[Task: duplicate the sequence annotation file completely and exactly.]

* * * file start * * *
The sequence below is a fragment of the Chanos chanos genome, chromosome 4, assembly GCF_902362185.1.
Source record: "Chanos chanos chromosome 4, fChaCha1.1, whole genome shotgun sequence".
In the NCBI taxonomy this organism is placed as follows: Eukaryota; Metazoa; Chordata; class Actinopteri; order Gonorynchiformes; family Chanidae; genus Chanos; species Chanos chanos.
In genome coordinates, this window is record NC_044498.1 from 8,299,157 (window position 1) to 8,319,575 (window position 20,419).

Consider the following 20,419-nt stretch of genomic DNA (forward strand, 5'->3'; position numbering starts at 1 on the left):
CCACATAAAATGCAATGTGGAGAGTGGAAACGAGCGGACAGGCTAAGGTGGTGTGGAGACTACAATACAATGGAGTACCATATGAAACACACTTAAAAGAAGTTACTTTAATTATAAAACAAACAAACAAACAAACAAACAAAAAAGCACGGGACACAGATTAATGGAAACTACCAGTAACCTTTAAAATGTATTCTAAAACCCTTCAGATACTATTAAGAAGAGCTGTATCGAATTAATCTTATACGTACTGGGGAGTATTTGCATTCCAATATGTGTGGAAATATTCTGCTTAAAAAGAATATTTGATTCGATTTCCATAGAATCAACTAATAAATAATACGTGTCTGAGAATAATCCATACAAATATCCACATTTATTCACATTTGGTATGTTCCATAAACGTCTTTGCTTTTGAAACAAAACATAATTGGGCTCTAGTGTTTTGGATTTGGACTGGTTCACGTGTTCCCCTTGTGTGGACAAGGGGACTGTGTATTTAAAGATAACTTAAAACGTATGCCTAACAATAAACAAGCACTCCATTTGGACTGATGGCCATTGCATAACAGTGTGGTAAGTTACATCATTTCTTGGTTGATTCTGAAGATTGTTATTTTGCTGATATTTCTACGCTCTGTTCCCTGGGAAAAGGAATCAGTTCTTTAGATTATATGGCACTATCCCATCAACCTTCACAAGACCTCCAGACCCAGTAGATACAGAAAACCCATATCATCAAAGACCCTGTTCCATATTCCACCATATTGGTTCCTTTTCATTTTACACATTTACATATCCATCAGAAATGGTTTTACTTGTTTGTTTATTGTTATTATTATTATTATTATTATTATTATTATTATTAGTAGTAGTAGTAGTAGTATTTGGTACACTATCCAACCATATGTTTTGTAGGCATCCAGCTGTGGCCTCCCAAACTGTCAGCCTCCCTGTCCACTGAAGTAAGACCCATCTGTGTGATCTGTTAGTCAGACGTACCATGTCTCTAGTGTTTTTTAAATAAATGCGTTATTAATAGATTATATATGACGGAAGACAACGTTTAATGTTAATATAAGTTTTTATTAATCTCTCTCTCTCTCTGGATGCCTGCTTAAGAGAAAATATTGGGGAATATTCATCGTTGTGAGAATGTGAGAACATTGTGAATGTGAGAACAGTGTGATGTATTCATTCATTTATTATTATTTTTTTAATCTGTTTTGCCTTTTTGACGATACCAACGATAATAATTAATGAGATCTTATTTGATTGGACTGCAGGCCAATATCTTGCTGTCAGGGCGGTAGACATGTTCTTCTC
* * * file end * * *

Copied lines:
The sequence below is a fragment of the Chanos chanos genome, chromosome 4, assembly GCF_902362185.1.
Source record: "Chanos chanos chromosome 4, fChaCha1.1, whole genome shotgun sequence".
In the NCBI taxonomy this organism is placed as follows: Eukaryota; Metazoa; Chordata; class Actinopteri; order Gonorynchiformes; family Chanidae; genus Chanos; species Chanos chanos.
In genome coordinates, this window is record NC_044498.1 from 8,299,157 (window position 1) to 8,319,575 (window position 20,419).

Consider the following 20,419-nt stretch of genomic DNA (forward strand, 5'->3'; position numbering starts at 1 on the left):
CCACATAAAATGCAATGTGGAGAGTGGAAACGAGCGGACAGGCTAAGGTGGTGTGGAGACTACAATACAATGGAGTACCATATGAAACACACTTAAAAGAAGTTACTTTAATTATAAAACAAACAAACAAACAAACAAACAAAAAAGCACGGGACACAGATTAATGGAAACTACCAGTAACCTTTAAAATGTATTCTAAAACCCTTCAGATACTATTAAGAAGAGCTGTATCGAATTAATCTTATACGTACTGGGGAGTATTTGCATTCCAATATGTGTGGAAATATTCTGCTTAAAAAGAATATTTGATTCGATTTCCATAGAATCAACTAATAAATAATACGTGTCTGAGAATAATCCATACAAATATCCACATTTATTCACATTTGGTATGTTCCATAAACGTCTTTGCTTTTGAAACAAAACATAATTGGGCTCTAGTGTTTTGGATTTGGACTGGTTCACGTGTTCCCCTTGTGTGGACAAGGGGACTGTGTATTTAAAGATAACTTAAAACGTATGCCTAACAATAAACAAGCACTCCATTTGGACTGATGGCCATTGCATAACAGTGTGGTAAGTTACATCATTTCTTGGTTGATTCTGAAGATTGTTATTTTGCTGATATTTCTACGCTCTGTTCCCTGGGAAAAGGAATCAGTTCTTTAGATTATATGGCACTATCCCATCAACCTTCACAAGACCTCCAGACCCAGTAGATACAGAAAACCCATATCATCAAAGACCCTGTTCCATATTCCACCATATTGGTTCCTTTTCATTTTACACATTTACATATCCATCAGAAATGGTTTTACTTGTTTGTTTATTGTTATTATTATTATTATTATTATTATTATTATTATTAGTAGTAGTAGTAGTAGTATTTGGTACACTATCCAACCATATGTTTTGTAGGCATCCAGCTGTGGCCTCCCAAACTGTCAGCCTCCCTGTCCACTGAAGTAAGACCCATCTGTGTGATCTGTTAGTCAGACGTACCATGTCTCTAGTGTTTTTTAAATAAATGCGTTATTAATAGATTATATATGACGGAAGACAACGTTTAATGTTAATATAAGTTTTTATTAATCTCTCTCTCTCTCTGGATGCCTGCTTAAGAGAAAATATTGGGGAATATTCATCGTTGTGAGAATGTGAGAACATTGTGAATGTGAGAACAGTGTGATGTATTCATTCATTTATTATTATTTTTTTAATCTGTTTTGCCTTTTTGACGATACCAACGATAATAATTAATGAGATCTTATTTGATTGGACTGCAGGCCAATATCTTGCTGTCAGGGCGGTAGACATGTTCTTCTC